Cuttack’s tryst with freedom struggle

This Independence Day, take a walk through Cuttack’s winding lanes housing historical monuments and museums to learn how they influenced the country’s freedom struggle and great minds behind it.
Begin the journey at the 160-year-old Swaraj Ashram, located on Kathjodi river front in Sahebzada Bazaar, which was the hub of freedom struggle in Cuttack. It was the temporary home for several freedom fighters and witnessed many crucial meetings that shaped the freedom struggle. When Mahatma Gandhi visited Cuttack for the first time in March,1921, he stayed in Swaraj Ashram for two days and addressed a public meeting on the bank of Kathjodi on March 24. According to historians, on March 13, 1921, the first Pradesh Congress Committee of the Congress was formed in Swaraj Ashram with Pandit Gopabandhu Das as its president. The Congress used the ashram to train its workers and subsequently, it became the focal point for Indian Freedom Struggle.

Swaraj Ashram was also witness to a movement for women’s emancipation after Mahatma Gandhi withdrew the Non-cooperation movement. Educated Odia women leaders set up organisations that worked as platforms for their social and political empowerment. In 1924, All Orissa Women’s Federation was formed and two years later, it became a part of All India Women’s Federation. Swaraj Ashram hosted the first session of Utkal Mahila Sammelan on June 30, 1924 which was attended by women from all sections of the society, be it Hindus, Muslims or Christians. They stood united for their liberation.

It was at the Swaraj Ashram that the Salt Satyagraha Movement officially began in Odisha on April 30, 1930. This was the day when Mahatma Gandhi violated the Salt Law at Dandi and on the same day in Cuttack, freedom fighters Gopabandhu Choudhury and Acharya Harihar led a batch of 21 Satyagrahis and began marching from Swaraj Ashram to the seaside village of Inchudi in Balasore district. The monument has today been renovated by INTACH and photographs of freedom struggle displayed for public.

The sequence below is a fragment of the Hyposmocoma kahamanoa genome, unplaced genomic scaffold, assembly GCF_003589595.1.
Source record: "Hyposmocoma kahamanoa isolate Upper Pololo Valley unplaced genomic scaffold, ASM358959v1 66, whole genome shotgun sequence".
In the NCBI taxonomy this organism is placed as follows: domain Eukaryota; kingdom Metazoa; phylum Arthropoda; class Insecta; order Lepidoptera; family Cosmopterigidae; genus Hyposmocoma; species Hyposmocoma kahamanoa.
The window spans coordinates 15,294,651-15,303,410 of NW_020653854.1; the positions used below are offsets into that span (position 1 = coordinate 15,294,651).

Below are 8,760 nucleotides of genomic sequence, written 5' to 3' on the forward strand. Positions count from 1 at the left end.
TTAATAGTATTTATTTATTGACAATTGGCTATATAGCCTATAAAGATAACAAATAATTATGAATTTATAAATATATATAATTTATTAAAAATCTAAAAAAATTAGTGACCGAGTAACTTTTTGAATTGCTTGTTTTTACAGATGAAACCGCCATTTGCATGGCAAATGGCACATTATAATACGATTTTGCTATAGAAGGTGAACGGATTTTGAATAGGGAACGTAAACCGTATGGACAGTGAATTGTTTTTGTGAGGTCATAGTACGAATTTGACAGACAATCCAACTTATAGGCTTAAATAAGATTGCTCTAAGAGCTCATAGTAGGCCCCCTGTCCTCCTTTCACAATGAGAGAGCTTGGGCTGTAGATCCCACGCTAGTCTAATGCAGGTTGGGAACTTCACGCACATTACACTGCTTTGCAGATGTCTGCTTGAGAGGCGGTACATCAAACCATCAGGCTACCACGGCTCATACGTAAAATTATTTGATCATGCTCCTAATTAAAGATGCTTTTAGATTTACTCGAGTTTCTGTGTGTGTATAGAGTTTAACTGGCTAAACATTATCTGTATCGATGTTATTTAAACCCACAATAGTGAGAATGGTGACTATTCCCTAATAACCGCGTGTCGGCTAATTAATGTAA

The fight against British monopoly on salt also resonated with the students of Ravenshaw College, now Ravenshaw University, in 1930. In fact, Ravenshaw College played a vital role in the fight against the British and was witness to formation of modern Odisha. During the Salt Satyagraha, students of the degree college skipped their examination and joined protestors in a march to Inchudi. On April 1, 1936, the college hall became the venue for declaration of Odisha as a separate province and it hosted the first meeting of Legislative Assembly of the State. Thereafter in 1942, students of the college participated in the Quit India Movement and on August 15 that year, they set the college office and Union Jack on fire in protest. Set up in 1868, the impressive university building is one of finest examples of colonial architecture.

Want to go through handwritten letters written by Netaji Subash Chandra Bose during his imprisonment in jails at Rangoon and Kolkata or his international visits? These rare letters are on display at the Janakinath Bhawan or the popular Netaji Museum in Odia Bazaar. This beautiful birth place of Netaji houses some of his rare photographs related to the freedom struggle, his autobiography and other books and household articles including a horse cart, among other things. It was in this house that Netaji spent the first 16 formative years of his life.
Visit Madhusudan Sanghralaya inside the Sailabala Women’s College at Mission Road to get a glimpse into the life and times of Utkal Gaurav Madhusudan Das. This is the place where the architect of modern Odisha stayed from 1889 till his death in 1934. His ancestral home has been converted into a small museum which houses objects of his personal use, rare photographs, books and articles written by him during formation of Utkal Sammilani in 1903 that fought for a separate Odisha province.

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